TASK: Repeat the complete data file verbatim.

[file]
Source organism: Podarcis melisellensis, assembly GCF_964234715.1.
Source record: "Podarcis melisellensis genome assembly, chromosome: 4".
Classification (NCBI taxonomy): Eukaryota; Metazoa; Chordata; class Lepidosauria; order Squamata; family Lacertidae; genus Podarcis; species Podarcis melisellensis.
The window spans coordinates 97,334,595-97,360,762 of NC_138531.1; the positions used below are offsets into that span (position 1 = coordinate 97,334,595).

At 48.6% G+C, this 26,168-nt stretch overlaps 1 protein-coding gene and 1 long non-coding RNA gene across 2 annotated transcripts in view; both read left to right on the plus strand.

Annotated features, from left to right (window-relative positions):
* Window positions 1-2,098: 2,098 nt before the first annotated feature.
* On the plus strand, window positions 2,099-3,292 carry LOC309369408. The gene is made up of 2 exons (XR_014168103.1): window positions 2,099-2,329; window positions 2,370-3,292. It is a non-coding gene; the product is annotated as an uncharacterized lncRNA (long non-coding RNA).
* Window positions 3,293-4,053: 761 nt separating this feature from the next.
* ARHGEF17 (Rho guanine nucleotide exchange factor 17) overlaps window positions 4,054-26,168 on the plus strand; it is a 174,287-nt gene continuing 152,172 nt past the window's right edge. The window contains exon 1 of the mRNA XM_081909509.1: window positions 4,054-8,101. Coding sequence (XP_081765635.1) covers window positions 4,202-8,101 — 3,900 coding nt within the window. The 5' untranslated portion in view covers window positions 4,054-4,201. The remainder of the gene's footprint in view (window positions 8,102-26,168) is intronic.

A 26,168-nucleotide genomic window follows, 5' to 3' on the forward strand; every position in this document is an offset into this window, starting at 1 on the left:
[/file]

Source organism: Podarcis melisellensis, assembly GCF_964234715.1.
Source record: "Podarcis melisellensis genome assembly, chromosome: 4".
Classification (NCBI taxonomy): Eukaryota; Metazoa; Chordata; class Lepidosauria; order Squamata; family Lacertidae; genus Podarcis; species Podarcis melisellensis.
The window spans coordinates 97,334,595-97,360,762 of NC_138531.1; the positions used below are offsets into that span (position 1 = coordinate 97,334,595).

At 48.6% G+C, this 26,168-nt stretch overlaps 1 protein-coding gene and 1 long non-coding RNA gene across 2 annotated transcripts in view; both read left to right on the plus strand.

Annotated features, from left to right (window-relative positions):
* Window positions 1-2,098: 2,098 nt before the first annotated feature.
* On the plus strand, window positions 2,099-3,292 carry LOC309369408. The gene is made up of 2 exons (XR_014168103.1): window positions 2,099-2,329; window positions 2,370-3,292. It is a non-coding gene; the product is annotated as an uncharacterized lncRNA (long non-coding RNA).
* Window positions 3,293-4,053: 761 nt separating this feature from the next.
* ARHGEF17 (Rho guanine nucleotide exchange factor 17) overlaps window positions 4,054-26,168 on the plus strand; it is a 174,287-nt gene continuing 152,172 nt past the window's right edge. The window contains exon 1 of the mRNA XM_081909509.1: window positions 4,054-8,101. Coding sequence (XP_081765635.1) covers window positions 4,202-8,101 — 3,900 coding nt within the window. The 5' untranslated portion in view covers window positions 4,054-4,201. The remainder of the gene's footprint in view (window positions 8,102-26,168) is intronic.

A 26,168-nucleotide genomic window follows, 5' to 3' on the forward strand; every position in this document is an offset into this window, starting at 1 on the left: